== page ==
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Side Effects of Parkinson’s Treatment

Updated on December 23, 2021
Medically reviewed by
Amit M. Shelat, D.O.
Article written by
Emily Wagner, M.S.

Treatments for Parkinson’s disease are given to help treat the disease or manage symptoms. While Parkinson’s treatments typically help improve quality of life, they can also have their own set of side effects.

Dopaminergic Medications and Their Side Effects

The most commonly prescribed drugs used to treat Parkinson’s disease are dopaminergic medications. These drugs work by influencing levels of the neurotransmitter (brain chemical) dopamine. These drugs often work because Parkinson’s disease symptoms are caused by low levels of dopamine in the brain.

Dopaminergic medications include:

Common Side Effects of Dopaminergic Medications

As with any medication, dopaminergic medications come with side effects. Common side effects include:

  • Constipation
  • Nausea
  • Vomiting
  • Loss of appetite
  • Dry mouth
  • Headaches
  • Confusion or forgetfulness
  • Fatigue
  • Sleepiness
  • Difficulty falling or staying asleep
  • Low blood pressure
  • Blurred vision
  • Decreased short-term memory
  • Lightheadedness
  • Nightmares
  • Dyskinesia

While levodopa is an effective drug in treating Parkinson’s disease, long-term use can cause a condition known as dyskinesia. Dyskinesia is a side effect of treatment that causes involuntary movements such as swaying, twisting, jerking, or writhing. Amantadine drugs, sold under the brand names Gocovri and Symmetrel, can be combined with Rytary or Sinemet to treat dyskinesia while still managing Parkinson’s disease.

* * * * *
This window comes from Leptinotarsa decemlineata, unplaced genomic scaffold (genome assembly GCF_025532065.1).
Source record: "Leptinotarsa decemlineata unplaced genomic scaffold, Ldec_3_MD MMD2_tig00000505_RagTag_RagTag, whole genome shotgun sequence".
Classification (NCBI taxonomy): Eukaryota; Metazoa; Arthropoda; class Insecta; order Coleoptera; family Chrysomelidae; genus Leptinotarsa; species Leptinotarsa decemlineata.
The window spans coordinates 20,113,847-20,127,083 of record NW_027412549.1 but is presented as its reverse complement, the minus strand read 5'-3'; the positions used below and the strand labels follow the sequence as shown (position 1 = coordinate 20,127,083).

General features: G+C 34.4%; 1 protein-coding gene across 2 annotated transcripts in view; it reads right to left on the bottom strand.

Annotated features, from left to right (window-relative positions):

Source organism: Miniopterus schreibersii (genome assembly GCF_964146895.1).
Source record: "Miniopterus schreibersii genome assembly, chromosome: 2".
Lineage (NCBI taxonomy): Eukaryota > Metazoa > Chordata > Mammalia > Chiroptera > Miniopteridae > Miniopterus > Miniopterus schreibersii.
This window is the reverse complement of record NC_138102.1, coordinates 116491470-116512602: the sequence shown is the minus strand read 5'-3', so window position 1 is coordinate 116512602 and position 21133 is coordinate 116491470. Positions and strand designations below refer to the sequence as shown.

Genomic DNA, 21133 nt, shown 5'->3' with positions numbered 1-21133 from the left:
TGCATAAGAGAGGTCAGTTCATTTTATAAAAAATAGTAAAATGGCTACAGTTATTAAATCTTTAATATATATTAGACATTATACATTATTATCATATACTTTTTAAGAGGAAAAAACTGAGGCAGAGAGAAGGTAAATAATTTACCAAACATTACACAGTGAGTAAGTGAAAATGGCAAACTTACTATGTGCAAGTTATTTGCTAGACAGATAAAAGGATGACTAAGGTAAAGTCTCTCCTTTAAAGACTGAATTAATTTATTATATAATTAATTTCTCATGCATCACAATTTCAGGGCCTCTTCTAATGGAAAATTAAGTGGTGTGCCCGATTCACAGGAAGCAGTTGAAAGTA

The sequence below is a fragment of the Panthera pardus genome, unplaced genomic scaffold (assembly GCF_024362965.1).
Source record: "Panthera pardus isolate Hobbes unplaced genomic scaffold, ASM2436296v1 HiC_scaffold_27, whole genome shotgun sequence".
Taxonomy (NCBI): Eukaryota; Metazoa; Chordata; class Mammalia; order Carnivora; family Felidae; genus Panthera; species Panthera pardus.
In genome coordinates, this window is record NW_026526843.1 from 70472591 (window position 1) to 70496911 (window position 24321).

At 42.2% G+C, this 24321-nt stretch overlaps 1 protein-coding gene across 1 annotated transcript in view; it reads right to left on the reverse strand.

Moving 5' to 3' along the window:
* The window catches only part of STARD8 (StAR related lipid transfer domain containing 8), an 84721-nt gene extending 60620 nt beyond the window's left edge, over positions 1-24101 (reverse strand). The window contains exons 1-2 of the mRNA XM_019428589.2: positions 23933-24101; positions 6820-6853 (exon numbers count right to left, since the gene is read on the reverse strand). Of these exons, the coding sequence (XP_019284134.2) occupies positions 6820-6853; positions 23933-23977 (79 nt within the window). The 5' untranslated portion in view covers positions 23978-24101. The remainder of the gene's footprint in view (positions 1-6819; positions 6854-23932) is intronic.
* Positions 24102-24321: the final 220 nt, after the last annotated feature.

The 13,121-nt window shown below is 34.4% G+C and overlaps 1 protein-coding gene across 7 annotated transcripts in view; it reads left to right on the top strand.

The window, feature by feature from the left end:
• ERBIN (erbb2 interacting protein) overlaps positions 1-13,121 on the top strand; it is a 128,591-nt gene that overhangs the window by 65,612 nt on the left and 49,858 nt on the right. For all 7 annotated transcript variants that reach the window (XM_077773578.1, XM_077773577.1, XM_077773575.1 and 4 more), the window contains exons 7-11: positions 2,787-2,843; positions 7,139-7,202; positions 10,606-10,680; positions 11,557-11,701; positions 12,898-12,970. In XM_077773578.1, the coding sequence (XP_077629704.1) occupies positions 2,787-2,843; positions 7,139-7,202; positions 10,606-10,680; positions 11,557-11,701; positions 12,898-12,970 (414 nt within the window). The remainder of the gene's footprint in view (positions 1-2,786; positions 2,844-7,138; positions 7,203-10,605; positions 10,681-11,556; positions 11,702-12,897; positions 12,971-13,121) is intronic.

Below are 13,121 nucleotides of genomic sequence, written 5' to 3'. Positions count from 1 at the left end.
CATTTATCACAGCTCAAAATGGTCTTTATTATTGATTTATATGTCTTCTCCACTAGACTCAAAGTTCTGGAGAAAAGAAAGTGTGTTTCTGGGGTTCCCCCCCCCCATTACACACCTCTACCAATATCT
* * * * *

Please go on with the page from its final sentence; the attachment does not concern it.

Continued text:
Rare and Serious Side Effects of Dopaminergic Medications

In rare cases, the side effects of dopaminergic medications can become serious. If you notice any of these side effects while taking dopaminergic medication, seek medical help immediately.

Serious side effects of Parkinson’s medications include:

  • Depression
  • Anxiety
  • Suicidal thoughts
  • High fever
  • Swelling of the hands, lower legs, ankles, and feet
  • Shortness of breath
  • Fast, irregular heartbeat, known as heart palpitations
  • Stomach pain
  • Muscle stiffness
  • Hives
  • Chest pain
  • Bloody vomit
  • Abnormal stools (bloody, or black and tarry)
  • Psychosis
  • Risk-taking behavior

Psychosis is a serious mental condition. It can present as hallucinations (hearing or seeing things that do not exist), paranoia (not trusting others or thinking others want to hurt you), and delusions (believing false information).

Symptom Management Medications and Their Side Effects

Other medications can be used to help manage the symptoms of Parkinson’s disease or side effects of the medications used to treat it. These medications commonly include Northera (droxidopa) for low blood pressure or dizziness upon standing. Antipsychotics Nuplazid (pimavanserin) and Seroquel (quetiapine) are also prescribed for psychotic symptoms such as paranoia and hallucinations.

Common Side Effects of Symptom Management Medications

Medications that help manage symptoms of Parkinson’s disease or its treatments should improve your overall quality of life. However, these drugs can come with some side effects as well, including:

  • Headache
  • Irritability
  • Unusual dreams
  • Nausea
  • Vomiting
  • Constipation